In the Ashford Gallery space, quieter prints and drawings in pencil have room to breathe. Michael Wann’s intricate work stands out, as do Johanna Connor’s homage to ageing tractors with her You’ve Got a Friend in Me. Upstairs, Homage to Paint and Protest, Liam Belton’s land-grab of a piece, takes over almost an entire wall, although those who remember the protests at the National College of Art and Design in the late 1960s and early 1970s will enjoy spotting colleagues, including Gale, in newspaper clippings from their student days among all the thickly applied paint, rags, overalls, paintbrushes and pretty much anything else you could imagine might occupy an artist’s studio. It is overbearing in the space, although I might like to see it one day in a room of its own.

Editions of the Annual since 2020 had been, unsurprisingly, dominated by pandemic-related works. Small studies of worlds distilled into the view from a kitchen table, a meditation on a back garden, empty streets, or socially distant loved ones seen through the separation of windows were plentiful. All that has pretty much gone by now, and there is no major theme, mood, medium or even tone coming through the works selected this year. Perhaps the world is simply too fragmented right now.

Still, there is a notable absence of painting by younger artists. Just a dozen were eligible this year for the Hennessy Craig award, given to a painter under the age of 35. Is that a cause for concern? Unlikely: these things are cyclical, and painting has “died” so often that it must by now be intimately acquainted with the path back from the afterlife. And just look at the exceptional painting by more established artists, including Martin Gale, Robert Armstrong, Diana Copperwhite, Colin Martin and Sinéad Ní Mhaonaigh. There is a lot to love.

Moving through the spaces, there are echoes everywhere. Work that looks familiar turns out to be by an artist I wasn’t perhaps yet acquainted with. Teskey should be flattered: more than one painting here seems to be influenced by him. And although he didn’t invent painting, of course, he did until now have a style I would have said he had made his own. Clearly no longer. Likewise Colin Martin. Julianne Guinee’s Chalk It Down makes me think of Geraldine O’Neill, who this year shows large with Mise Éire: Dancer, a tender painting of a young girl in pink hot pants revelling in sand dunes on a sunny day.

Such a trove of art invites the mind to explore ideas and comparisons. Is a painting of a person always a portrait? When is it something more, or less? Theresa Nanigian’s Sensai is a startlingly strong photograph that holds you with a mesmerising gaze, redolent with the sense of calm intelligence. On the other hand, Carey Clarke’s portrait of Abigail O’Brien errs too closely on the side of flattery to capture all the truths of its subject. Then again, Paul McCarthy’s photograph of Walter Verling, enshrouded in smoke from Verling’s beloved pipe, is near perfect in its gently affectionate communication of the persona and of the ancillary details of a time in the late artist’s life.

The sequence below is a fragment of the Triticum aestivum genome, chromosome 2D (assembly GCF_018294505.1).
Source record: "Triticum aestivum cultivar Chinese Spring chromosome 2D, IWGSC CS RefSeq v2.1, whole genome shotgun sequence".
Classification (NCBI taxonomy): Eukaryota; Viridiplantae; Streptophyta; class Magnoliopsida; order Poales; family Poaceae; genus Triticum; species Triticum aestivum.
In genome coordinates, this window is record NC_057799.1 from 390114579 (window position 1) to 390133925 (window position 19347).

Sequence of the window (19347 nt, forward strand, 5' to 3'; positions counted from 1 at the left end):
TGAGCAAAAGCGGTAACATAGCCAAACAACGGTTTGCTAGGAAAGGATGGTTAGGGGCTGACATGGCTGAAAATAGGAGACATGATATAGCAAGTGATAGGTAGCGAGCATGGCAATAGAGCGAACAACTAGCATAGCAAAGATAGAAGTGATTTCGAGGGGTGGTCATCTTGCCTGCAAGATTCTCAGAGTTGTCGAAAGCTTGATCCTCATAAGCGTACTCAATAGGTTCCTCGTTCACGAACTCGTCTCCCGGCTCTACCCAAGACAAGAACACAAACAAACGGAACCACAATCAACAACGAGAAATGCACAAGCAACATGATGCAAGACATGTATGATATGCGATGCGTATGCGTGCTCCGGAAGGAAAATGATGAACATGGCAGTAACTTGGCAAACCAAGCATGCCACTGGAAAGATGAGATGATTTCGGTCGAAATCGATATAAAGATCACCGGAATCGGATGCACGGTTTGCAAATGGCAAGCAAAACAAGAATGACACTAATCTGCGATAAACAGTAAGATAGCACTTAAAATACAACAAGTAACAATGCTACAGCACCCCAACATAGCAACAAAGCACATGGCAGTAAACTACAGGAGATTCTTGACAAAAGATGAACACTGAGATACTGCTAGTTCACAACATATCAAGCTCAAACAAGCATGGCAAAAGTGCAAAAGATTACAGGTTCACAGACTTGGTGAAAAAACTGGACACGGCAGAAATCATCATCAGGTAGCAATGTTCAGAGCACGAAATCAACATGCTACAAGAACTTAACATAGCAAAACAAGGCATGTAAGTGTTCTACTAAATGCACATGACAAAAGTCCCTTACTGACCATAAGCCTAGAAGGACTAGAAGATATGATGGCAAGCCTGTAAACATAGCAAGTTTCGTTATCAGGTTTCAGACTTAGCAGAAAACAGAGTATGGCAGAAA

Architecture is tricky. Intricate models get lost alongside strong sculptures, including Martin Marley’s Alone and Anna Macleod’s Behold the Wind/A Tuigse na Gaoith, the models’ primary purpose being designating spatial relations rather than communication of ideas, feelings or emotions through visual aesthetics.

Obviously, certain parts of the Venn diagram of art do better at the Annual than others, and so, although it is diverse, and often described as a “snapshot”, it is not an all-embracing survey. Whether or not you like the vein of contemporary art that relies heavily on textual theoretics, it is alive and well in arts spaces across the country, but it doesn’t feature strongly here. I can’t say I feel the absence hugely. Logistics mean that performance, too, is not present.

Further standouts, both small and large, include Aideen Barry’s The Song of the Bleeding Tree, Gary Coyle’s Forest (after Stubbs), Jane Williams’s delicate photograph Flip, Annette Smyth’s Abbey Street D1, Debbie Godsell’s Harvest Thanksgiving, and Oonagh Hurley’s The Drivers, which is one of those small paintings that stay with you – two enigmatic women caught at a moment that may or may not turn out to be momentous. Melike Kus has a nice embroidered piece, If You Play with Fire, You Are Going to Get Burned, that suffers from less than ideal framing, while Richard Gorman’s most recent works lack the taut precision that had always characterised his work, but this in turn releases a surprisingly different energy.

After last year’s bicentenary extravaganza, changes to the RHA’s charter, which was originally granted in 1823, slipped by rather quietly. It took a new Bill, signed into law by President Michael D Higgins in December 2023, to alter certain elements, including increasing the number of academicians from 30 to 55 and allowing meetings to be held outside Dublin. For the past 200 years, gatherings had to be held “within the City of Dublin or within 10 miles thereof”, the idea being to facilitate members arriving on horseback. However you choose to get there this time, the 194th Annual is an exhibition not to be missed.

The 194th Annual Exhibition opens at the Royal Hibernian Academy of Arts, Dublin 2, on Monday, May 20th, and runs until Sunday, August 4th